Intellectual property theft - detection is the best prevention
Intellectual property theft - detection is the best prevention

Intellectual property (IP) is no longer safe and businesses are losing their competitive edge as a result.

Many CIOs are facing pressure today to keep their companies business critical IP under wraps, particularly as the past few months have seen a tidal wave of revelations about the security of IP.

The department of Business, Innovation and Skills commissioned a report on information security breaches in 2013 that found that 78 per cent of large organisations were attacked by an unauthorised outsider in the past year, demonstrating that all organisations are under fire.

Despite modern firewalls, and what was believed to be adequate protection, the stories of espionage and data loss are mounting. The important question of how we monitor, manage and control outgoing as well as incoming data has become all the more relevant.

Theft of IP is predicated by common attack methods such as bribery of employees, spear phishing of specific executives or whole departments, and zero-day exploits. With the most important part of defending against an attack being detection, we have pulled together some recommended steps to ensure a successful approach to data protection of your IP.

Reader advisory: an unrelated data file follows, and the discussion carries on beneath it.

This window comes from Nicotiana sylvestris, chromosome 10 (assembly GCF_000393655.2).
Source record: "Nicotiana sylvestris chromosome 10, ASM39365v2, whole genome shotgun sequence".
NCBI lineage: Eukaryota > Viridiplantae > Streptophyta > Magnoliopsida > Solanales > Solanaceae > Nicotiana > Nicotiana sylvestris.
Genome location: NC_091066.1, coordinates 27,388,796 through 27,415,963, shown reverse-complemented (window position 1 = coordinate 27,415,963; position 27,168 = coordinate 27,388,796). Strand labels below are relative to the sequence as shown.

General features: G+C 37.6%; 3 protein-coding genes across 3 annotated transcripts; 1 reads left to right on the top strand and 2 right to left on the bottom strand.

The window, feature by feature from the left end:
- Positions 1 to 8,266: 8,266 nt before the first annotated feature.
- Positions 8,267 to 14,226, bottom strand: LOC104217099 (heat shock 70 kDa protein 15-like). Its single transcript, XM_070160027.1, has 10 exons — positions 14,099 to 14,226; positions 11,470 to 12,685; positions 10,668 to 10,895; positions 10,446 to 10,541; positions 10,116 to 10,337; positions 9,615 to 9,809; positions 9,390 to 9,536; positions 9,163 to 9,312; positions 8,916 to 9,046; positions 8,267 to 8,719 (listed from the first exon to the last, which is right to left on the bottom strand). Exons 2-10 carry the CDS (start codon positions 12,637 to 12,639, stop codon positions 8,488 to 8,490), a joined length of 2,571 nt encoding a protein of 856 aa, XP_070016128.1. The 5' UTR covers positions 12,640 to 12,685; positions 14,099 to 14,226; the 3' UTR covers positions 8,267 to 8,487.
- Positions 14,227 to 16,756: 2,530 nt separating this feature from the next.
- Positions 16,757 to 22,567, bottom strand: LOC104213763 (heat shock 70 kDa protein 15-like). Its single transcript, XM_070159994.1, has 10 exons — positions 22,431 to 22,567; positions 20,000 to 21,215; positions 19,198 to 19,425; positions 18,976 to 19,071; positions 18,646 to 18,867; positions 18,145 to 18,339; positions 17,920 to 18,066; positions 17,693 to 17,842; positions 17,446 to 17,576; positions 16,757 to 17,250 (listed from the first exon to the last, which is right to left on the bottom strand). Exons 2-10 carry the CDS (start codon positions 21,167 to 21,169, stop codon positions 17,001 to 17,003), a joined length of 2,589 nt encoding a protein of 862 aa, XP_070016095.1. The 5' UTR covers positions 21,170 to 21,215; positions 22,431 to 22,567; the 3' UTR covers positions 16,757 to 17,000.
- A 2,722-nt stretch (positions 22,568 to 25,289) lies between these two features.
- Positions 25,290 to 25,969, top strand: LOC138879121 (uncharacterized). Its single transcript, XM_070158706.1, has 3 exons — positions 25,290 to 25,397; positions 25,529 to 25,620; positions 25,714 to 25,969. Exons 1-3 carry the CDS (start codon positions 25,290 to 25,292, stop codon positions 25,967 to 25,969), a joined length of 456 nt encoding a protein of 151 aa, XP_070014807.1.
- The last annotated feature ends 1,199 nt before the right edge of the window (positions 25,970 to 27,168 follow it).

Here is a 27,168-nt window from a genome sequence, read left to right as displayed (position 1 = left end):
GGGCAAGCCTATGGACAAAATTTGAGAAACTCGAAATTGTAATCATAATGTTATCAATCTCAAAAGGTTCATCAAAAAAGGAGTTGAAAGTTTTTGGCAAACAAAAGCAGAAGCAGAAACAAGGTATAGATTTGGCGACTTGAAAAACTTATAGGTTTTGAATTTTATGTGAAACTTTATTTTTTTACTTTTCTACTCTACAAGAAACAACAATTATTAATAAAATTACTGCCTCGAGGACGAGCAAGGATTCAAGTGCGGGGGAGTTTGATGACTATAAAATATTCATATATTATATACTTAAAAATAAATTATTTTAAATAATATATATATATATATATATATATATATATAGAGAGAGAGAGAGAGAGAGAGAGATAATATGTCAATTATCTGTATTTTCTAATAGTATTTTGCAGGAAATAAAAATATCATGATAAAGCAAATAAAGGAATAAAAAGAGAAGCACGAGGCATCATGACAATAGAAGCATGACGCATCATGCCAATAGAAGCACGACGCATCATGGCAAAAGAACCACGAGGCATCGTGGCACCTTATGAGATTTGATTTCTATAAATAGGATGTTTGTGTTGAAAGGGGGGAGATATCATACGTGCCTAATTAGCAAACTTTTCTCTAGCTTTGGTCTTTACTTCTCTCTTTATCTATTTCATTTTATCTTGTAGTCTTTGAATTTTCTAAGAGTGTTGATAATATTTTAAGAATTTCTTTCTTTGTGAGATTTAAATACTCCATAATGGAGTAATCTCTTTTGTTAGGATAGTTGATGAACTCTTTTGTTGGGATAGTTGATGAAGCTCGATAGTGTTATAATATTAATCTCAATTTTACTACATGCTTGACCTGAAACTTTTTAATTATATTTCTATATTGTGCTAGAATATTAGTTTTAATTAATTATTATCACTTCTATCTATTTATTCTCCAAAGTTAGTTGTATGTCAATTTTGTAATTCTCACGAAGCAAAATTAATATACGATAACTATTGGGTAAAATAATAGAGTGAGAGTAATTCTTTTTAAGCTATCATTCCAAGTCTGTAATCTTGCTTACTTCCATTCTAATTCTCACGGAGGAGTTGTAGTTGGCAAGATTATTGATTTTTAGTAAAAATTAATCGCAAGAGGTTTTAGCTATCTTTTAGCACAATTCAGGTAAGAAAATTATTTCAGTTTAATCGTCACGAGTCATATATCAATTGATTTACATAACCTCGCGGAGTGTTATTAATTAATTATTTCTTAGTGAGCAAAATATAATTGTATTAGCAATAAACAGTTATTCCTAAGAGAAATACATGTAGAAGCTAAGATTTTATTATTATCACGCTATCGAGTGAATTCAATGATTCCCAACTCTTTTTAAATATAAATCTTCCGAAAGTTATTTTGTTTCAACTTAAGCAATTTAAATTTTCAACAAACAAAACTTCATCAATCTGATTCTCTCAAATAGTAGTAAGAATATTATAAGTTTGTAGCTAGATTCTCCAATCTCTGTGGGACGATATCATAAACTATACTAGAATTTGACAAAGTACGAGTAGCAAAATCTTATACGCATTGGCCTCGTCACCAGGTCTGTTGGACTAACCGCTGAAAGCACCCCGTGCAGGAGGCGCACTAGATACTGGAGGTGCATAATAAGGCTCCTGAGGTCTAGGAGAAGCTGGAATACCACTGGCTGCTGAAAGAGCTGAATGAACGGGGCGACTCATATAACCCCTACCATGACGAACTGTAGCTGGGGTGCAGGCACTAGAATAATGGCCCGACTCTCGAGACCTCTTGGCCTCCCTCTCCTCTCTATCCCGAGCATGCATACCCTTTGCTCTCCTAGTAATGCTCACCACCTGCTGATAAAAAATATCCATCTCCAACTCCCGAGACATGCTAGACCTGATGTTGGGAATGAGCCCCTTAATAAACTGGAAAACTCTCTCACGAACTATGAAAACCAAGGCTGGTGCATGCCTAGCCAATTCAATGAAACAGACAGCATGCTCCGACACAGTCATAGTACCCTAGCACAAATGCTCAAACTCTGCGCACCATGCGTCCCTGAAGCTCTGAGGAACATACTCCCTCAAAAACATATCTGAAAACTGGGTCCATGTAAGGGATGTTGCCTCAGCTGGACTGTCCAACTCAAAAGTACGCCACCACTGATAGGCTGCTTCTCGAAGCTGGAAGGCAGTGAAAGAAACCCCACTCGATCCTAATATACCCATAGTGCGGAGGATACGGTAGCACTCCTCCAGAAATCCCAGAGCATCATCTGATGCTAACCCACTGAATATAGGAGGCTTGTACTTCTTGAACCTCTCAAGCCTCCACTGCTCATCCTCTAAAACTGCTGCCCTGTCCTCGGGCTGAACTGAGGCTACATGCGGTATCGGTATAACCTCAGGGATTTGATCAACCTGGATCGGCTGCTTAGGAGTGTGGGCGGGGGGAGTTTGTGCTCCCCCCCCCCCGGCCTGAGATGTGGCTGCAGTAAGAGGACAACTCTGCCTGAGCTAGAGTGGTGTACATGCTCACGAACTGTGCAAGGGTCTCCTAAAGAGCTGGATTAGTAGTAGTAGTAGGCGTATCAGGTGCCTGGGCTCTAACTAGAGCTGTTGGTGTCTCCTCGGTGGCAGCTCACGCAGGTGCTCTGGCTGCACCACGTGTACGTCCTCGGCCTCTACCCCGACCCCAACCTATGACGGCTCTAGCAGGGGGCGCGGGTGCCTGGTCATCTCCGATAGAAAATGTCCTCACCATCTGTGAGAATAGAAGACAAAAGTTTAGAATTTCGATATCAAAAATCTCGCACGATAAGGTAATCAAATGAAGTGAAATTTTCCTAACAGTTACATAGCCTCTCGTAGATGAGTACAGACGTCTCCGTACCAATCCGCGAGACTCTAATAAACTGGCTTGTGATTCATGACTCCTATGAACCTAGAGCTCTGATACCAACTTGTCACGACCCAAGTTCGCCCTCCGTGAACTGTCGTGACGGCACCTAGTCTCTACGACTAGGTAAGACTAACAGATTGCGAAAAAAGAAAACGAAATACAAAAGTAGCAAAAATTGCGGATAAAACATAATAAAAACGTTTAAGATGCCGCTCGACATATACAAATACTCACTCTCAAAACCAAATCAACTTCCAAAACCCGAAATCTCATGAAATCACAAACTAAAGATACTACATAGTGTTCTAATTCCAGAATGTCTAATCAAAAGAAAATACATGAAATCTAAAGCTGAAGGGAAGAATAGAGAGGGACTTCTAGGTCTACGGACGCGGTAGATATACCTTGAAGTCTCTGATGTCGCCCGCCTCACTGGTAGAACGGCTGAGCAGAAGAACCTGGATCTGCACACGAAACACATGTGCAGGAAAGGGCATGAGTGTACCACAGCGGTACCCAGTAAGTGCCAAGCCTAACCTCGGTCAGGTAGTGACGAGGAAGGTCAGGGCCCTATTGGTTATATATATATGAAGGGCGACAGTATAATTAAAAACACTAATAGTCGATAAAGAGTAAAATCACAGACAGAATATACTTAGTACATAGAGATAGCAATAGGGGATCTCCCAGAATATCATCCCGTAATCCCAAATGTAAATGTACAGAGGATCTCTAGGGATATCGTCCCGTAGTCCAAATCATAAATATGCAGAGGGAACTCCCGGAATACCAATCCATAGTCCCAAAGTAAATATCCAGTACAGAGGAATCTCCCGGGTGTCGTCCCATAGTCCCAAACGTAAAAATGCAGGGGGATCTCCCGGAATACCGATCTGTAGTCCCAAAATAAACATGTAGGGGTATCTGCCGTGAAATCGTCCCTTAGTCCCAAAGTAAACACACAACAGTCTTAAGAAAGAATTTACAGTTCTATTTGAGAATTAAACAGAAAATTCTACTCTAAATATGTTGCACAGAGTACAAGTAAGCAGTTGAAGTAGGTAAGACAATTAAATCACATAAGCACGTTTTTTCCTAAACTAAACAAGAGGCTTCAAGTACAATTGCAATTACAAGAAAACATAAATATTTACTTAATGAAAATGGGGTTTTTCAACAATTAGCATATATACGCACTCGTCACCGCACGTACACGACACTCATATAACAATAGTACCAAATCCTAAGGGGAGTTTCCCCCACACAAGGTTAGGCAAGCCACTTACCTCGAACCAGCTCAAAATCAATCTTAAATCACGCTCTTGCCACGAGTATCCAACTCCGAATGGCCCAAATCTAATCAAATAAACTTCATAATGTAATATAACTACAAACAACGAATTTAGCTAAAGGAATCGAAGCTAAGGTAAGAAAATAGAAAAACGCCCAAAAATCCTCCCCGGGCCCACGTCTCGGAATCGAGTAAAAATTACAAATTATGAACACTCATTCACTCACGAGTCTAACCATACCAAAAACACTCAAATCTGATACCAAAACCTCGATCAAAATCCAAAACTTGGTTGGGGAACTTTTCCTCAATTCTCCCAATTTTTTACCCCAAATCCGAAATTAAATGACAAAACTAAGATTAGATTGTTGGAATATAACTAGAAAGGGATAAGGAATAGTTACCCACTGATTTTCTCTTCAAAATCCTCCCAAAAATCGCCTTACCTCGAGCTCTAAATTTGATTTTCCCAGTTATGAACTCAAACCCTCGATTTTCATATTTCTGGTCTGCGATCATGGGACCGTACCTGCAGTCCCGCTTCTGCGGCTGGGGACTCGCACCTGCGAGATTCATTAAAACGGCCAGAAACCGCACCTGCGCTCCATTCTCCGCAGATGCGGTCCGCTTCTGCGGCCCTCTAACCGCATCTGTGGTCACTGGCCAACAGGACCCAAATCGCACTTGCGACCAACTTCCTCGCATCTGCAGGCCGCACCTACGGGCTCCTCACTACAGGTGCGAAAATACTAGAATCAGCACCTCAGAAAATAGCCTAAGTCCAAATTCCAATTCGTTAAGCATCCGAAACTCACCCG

1. User profiling

It is difficult to detect an attack but automated solutions can now be implemented to identify malicious behaviour within the network. Employees ‘typical' behaviour on the system is analysed and profiles created so that any irregular activity and deviations inside the network can be identified and effectively managed.

If a user profile indicates that an employee accesses certain systems and a certain amount of information and suddenly this behaviour changed, then they may have been compromised. This approach can help organisations on detecting activity that can indicate an insider threat or an external attack.

2. Handling malicious links

A common method for hacking into a company is the use of malicious links via a spear phishing attack. Spear phishing emails attempt to target a specific organisation or people in an organisation, seeking unlawful access to its confidential data. Spear phishing attackers by-pass defences, as they learned that some solutions will only check links inside emails when the email enters into the system; therefore they load the attack on the website later (a few minutes or hours) to avoid detection.

Dynamic threats such as spear phishing target the likes of confidential IP data and are an effective tool for hackers. However, this can be proactively prevented by employing real-time web analytics, isolating and sandboxing suspicious emails for further analysis and educating employees to spot phishing attacks as they happen.

3. Tracking outgoing data

Far too many companies focus on protecting themselves from incoming malicious links and think that makes them secure. Tracking outgoing data is also important however, as it requires the acceptance by the management team that despite your best efforts people will gain access to the network.